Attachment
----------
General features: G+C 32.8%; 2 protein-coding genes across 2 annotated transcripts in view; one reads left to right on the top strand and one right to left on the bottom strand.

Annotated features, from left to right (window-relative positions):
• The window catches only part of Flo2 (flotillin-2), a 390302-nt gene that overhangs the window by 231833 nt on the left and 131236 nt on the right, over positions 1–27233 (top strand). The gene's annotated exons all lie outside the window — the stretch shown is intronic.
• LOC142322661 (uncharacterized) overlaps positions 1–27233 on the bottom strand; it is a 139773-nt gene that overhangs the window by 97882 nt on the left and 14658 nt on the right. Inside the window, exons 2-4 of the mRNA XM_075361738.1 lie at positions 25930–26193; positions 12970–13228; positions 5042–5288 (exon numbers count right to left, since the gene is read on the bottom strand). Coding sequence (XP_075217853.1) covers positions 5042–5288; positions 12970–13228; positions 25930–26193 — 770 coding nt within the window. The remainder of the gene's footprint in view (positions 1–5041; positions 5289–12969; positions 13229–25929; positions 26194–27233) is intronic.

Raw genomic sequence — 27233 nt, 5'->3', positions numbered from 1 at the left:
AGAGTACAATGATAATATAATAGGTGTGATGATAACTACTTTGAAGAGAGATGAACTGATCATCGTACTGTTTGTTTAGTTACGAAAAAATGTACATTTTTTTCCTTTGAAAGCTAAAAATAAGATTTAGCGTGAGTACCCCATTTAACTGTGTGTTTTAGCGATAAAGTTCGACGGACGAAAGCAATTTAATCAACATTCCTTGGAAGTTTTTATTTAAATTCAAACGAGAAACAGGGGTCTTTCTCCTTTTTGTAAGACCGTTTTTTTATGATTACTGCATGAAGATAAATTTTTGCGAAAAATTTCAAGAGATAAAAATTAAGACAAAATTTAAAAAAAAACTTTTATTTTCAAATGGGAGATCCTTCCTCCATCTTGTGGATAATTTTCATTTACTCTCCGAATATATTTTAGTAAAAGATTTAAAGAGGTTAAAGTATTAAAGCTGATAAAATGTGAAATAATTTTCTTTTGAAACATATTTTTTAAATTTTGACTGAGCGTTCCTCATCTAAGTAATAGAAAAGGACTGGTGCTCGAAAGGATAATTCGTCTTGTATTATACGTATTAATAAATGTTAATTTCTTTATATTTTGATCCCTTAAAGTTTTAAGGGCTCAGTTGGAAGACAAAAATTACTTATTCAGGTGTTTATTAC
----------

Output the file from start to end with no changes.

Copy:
General features: G+C 32.8%; 2 protein-coding genes across 2 annotated transcripts in view; one reads left to right on the top strand and one right to left on the bottom strand.

Annotated features, from left to right (window-relative positions):
• The window catches only part of Flo2 (flotillin-2), a 390302-nt gene that overhangs the window by 231833 nt on the left and 131236 nt on the right, over positions 1–27233 (top strand). The gene's annotated exons all lie outside the window — the stretch shown is intronic.
• LOC142322661 (uncharacterized) overlaps positions 1–27233 on the bottom strand; it is a 139773-nt gene that overhangs the window by 97882 nt on the left and 14658 nt on the right. Inside the window, exons 2-4 of the mRNA XM_075361738.1 lie at positions 25930–26193; positions 12970–13228; positions 5042–5288 (exon numbers count right to left, since the gene is read on the bottom strand). Coding sequence (XP_075217853.1) covers positions 5042–5288; positions 12970–13228; positions 25930–26193 — 770 coding nt within the window. The remainder of the gene's footprint in view (positions 1–5041; positions 5289–12969; positions 13229–25929; positions 26194–27233) is intronic.

Raw genomic sequence — 27233 nt, 5'->3', positions numbered from 1 at the left:
AGAGTACAATGATAATATAATAGGTGTGATGATAACTACTTTGAAGAGAGATGAACTGATCATCGTACTGTTTGTTTAGTTACGAAAAAATGTACATTTTTTTCCTTTGAAAGCTAAAAATAAGATTTAGCGTGAGTACCCCATTTAACTGTGTGTTTTAGCGATAAAGTTCGACGGACGAAAGCAATTTAATCAACATTCCTTGGAAGTTTTTATTTAAATTCAAACGAGAAACAGGGGTCTTTCTCCTTTTTGTAAGACCGTTTTTTTATGATTACTGCATGAAGATAAATTTTTGCGAAAAATTTCAAGAGATAAAAATTAAGACAAAATTTAAAAAAAAACTTTTATTTTCAAATGGGAGATCCTTCCTCCATCTTGTGGATAATTTTCATTTACTCTCCGAATATATTTTAGTAAAAGATTTAAAGAGGTTAAAGTATTAAAGCTGATAAAATGTGAAATAATTTTCTTTTGAAACATATTTTTTAAATTTTGACTGAGCGTTCCTCATCTAAGTAATAGAAAAGGACTGGTGCTCGAAAGGATAATTCGTCTTGTATTATACGTATTAATAAATGTTAATTTCTTTATATTTTGATCCCTTAAAGTTTTAAGGGCTCAGTTGGAAGACAAAAATTACTTATTCAGGTGTTTATTAC